Hello again, I’m still working out the details of the Solar Air Heating Wall for the cottage retrofit so no video this week. Instead I’d like to share a couple of interesting developments which have just come to my notice in the last couple of days.
liveability.com.au Aims to Convert Agents of Real Estate into Agents of Change
Yesterday I was invited to a meeting (and delicious dinner) with Cecille Weldon, creator of the website liveability.com.au. On an interesting side note, it turns out that I had met her once before, thirty years ago at her brother’s 21st Birthday Party. One of my friends from architecture school was dating her brother Harold at the time and a group of us were invited up to the Hunter Valley for an ‘Out of Africa’ themed party which included joy rides in his father’s Tiger Moth bi-plane. I vividly remember my turn in the plane as well as one of the funnest parties I’ve ever been to… but that’s another story.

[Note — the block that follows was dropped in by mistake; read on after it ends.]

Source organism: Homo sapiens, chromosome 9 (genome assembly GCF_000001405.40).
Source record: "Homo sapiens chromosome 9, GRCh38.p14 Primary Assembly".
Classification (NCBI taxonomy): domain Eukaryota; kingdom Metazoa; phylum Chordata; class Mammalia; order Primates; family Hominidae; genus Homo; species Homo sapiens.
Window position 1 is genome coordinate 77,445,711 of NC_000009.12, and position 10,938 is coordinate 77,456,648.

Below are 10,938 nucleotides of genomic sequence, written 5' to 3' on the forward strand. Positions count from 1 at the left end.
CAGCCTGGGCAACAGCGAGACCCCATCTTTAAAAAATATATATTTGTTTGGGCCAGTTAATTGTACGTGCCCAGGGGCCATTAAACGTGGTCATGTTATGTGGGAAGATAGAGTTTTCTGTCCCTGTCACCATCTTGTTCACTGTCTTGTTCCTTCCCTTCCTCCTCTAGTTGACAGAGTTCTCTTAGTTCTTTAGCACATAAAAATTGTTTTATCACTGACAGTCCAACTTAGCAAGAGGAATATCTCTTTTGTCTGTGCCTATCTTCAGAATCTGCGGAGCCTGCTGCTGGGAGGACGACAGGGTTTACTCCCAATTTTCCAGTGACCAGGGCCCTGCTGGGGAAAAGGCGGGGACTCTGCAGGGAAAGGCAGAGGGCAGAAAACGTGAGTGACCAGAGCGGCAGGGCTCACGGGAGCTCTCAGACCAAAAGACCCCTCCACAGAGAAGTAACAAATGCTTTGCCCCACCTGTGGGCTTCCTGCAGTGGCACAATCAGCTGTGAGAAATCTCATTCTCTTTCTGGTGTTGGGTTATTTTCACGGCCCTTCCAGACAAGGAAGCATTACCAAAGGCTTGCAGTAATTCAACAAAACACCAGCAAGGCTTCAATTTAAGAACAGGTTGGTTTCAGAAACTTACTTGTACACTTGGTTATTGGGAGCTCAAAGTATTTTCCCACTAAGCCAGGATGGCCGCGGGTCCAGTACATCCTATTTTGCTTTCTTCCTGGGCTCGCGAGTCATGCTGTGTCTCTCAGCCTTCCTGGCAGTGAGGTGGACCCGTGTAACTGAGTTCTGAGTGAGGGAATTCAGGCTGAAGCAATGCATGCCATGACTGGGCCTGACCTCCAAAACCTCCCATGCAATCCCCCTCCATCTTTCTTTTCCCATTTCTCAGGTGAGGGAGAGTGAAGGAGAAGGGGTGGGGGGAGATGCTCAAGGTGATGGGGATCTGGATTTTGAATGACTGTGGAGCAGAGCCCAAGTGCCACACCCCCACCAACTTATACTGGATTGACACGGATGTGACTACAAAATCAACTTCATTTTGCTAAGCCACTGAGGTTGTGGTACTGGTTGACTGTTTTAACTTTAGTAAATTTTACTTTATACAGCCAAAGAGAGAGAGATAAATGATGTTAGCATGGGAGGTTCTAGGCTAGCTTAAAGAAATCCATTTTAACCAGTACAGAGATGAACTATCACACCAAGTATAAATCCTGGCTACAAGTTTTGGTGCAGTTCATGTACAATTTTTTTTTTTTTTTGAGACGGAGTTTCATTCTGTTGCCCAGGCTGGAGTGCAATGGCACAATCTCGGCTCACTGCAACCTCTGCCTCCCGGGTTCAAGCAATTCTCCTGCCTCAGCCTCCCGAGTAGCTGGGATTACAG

What Cecille is doing at liveability.com.au is far more relevant to our work here at the Greeny Flat. She started the website while working for a national real estate agency and it has recently been taken over by the CSIRO. That in itself is remarkable. The CSIRO is in the business of developing technology and selling it to others to commercialise, not the other way around. The fact that they’ve bought it shows that the CSIRO must see enormous potential for this program to bring about positive change.
Briefly, what liveability.com.au aims to do is to convert real estate agents into agents of change for the better. The issue it is attempting to address is the fact that the real estate industry does not currently attribute fair value to the sustainability features of a home that is listed for sale. Now, you won’t find the word ‘sustainability’ anywhere on Cecille’s website because research shows that terms like ‘energy efficiency’ and ‘sustainability’ have been so bastardised and over-used that they actively turn people off. So Cecille talks in terms of ‘reducing running costs’ and ‘improving comfort’. Those are benefits that everyone wants and can agree on, regardless of their political or environmental leanings (I guess this means I’m stuffed because my whole website is riddled with ‘sustainability’s and ‘energy efficiency’s… oh well).